So, it indeed looks that Tech Mahindra has over valued Satyam.

It is also intriguing that since the beginning there were no serious contenders for this business — be it from US or Europe multinationals or even from Indian IT service providers. L&T which was considered the favorite to win was only trying to reduce their average buying price since they had acquired 12% of Satyam for a high price in the past.

April 14, 2009

Tech Mahindra gets Satyam — Pays more, interesting challenges ahead

Satyam Computer Services ranked as India’s 4th largest outsourcer by revenues (after Infosys, TCS ,Wipro) and which went through some very anxious times following the scandal brought about by its founder has found a new owner.

After a bidding war where only 3 parties participated (Larsen & Toubro, Tech Mahindra and US investor Wilbur Ross), the prize has gone to Tech Mahindra.

Tech Mahindra offer of Rs. 58 per share (U.S $1.16) was 21% higher than the next bidder (Larsen And Toubro who already own a 12% stake) The offer price is also 23% higher than its highest traded price since the news of the scam broke out in early January.

Since the auditors Deloitte and KPMG are in the process of rewriting the accounts it is difficult to value the company. But based on a number of sources, Satyam’s annual revenues are in the range of $1.5 billion -$1.7 billion (down from projected revenues of $2.1 billion for 2008) with an operating margin of 3% while Tech Mahindra’s margins are in the range of 22% with revenues of $900 million. No one knows the extent of liabilities and also the exposure of the firm to some of the class action suits that’s likely to follow in the US.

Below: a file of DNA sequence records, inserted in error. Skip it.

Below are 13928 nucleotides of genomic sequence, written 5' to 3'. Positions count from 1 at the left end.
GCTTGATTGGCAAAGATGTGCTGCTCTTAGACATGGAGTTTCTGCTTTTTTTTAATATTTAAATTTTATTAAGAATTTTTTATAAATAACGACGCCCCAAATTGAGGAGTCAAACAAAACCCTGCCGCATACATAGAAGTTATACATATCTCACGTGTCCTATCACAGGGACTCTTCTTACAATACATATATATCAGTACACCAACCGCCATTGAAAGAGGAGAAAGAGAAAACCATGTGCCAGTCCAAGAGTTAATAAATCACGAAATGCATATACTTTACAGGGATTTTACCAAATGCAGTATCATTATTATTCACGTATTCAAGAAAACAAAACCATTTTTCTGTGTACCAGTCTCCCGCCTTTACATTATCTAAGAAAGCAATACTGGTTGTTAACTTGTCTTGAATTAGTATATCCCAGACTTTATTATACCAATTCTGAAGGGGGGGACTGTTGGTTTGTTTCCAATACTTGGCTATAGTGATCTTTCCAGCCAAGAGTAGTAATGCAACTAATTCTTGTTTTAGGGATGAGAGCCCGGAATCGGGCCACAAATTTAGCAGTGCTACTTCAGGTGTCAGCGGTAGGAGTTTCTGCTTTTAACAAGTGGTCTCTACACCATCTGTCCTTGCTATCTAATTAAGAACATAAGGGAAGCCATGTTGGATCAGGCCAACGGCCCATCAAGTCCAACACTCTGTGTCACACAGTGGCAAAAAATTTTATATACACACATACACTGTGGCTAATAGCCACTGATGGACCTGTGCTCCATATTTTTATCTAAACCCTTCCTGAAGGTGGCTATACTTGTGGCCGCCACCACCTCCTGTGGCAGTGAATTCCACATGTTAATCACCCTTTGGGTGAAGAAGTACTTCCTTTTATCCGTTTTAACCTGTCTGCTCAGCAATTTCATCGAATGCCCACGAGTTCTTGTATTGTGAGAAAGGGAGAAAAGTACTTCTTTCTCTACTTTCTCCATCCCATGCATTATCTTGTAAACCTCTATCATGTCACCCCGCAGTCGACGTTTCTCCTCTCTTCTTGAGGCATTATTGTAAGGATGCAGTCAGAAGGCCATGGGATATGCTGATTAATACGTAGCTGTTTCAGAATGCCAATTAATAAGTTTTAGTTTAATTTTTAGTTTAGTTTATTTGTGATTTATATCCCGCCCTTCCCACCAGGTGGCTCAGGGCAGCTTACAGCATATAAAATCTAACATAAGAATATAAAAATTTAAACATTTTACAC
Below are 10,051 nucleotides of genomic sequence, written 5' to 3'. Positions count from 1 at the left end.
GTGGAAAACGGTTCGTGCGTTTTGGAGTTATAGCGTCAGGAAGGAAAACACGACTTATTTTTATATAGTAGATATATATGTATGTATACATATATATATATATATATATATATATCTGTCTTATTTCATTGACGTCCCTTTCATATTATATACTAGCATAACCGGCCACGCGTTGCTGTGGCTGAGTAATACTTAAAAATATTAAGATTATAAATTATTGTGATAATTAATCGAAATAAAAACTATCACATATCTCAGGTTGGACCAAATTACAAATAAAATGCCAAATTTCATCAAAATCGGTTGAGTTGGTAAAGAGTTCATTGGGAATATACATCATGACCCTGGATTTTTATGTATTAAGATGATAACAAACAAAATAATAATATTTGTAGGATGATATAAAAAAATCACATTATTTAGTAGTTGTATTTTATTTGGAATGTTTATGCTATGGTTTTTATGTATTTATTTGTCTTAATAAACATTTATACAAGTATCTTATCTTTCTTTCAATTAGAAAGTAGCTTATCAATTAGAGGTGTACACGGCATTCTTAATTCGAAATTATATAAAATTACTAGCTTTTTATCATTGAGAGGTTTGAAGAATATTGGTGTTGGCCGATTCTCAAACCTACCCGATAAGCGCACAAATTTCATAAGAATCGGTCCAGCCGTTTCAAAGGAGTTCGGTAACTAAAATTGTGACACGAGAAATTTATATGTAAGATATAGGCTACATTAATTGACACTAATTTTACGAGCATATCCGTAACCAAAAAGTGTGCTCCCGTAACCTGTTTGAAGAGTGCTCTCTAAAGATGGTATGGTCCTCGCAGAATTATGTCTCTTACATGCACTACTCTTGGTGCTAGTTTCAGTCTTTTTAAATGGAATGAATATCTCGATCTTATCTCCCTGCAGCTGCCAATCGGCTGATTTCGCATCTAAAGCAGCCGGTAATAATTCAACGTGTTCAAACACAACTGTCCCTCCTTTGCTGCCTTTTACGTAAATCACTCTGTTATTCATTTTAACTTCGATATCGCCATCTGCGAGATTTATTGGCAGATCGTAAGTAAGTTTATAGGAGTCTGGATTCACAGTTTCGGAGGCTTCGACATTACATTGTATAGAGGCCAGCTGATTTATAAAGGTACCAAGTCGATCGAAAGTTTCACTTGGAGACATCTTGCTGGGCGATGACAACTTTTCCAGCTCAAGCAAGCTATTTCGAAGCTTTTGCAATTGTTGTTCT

Hence at the acquisition price, Tech Mahindra has paid a big premium and also brought some big challenges just to add $ 1.2 billion and a 3% margin business. Did Tech Mahindra over value Satyam? I certainly think so.

But as they say Value lies in the eyes of the beholder!

Tech Mahindra will have some big challenges not only in funding the acquisition but also running the Satyam operation. It is one thing to run a business where one client (British Telecom holding a 31% share) accounts for close to 70% of the business and another to deal with a diversified client base with poor operational efficiencies. Tech Mahindra will also have to learn to manage a work force almost twice its own size and dispersed globally.

Tech Mahindra will also have to figure out whether they want to keep this as an independent entity with a different name or do a possible merger. I think the advantages to be gained by an immediate merger may be limited in the short term since there are no synergies to be realized.

None of these challenges are easy. It would be interesting to watch the turnaround.

Satyam caretakers — the interim Board members like Karnik, Deepak Parekh and others did a great job transitioning it from a broken and rudderless ship to finding a good caretaker and owner. The entire Indian IT industry also played a mature role in not poaching Satyam’s clients or its employees.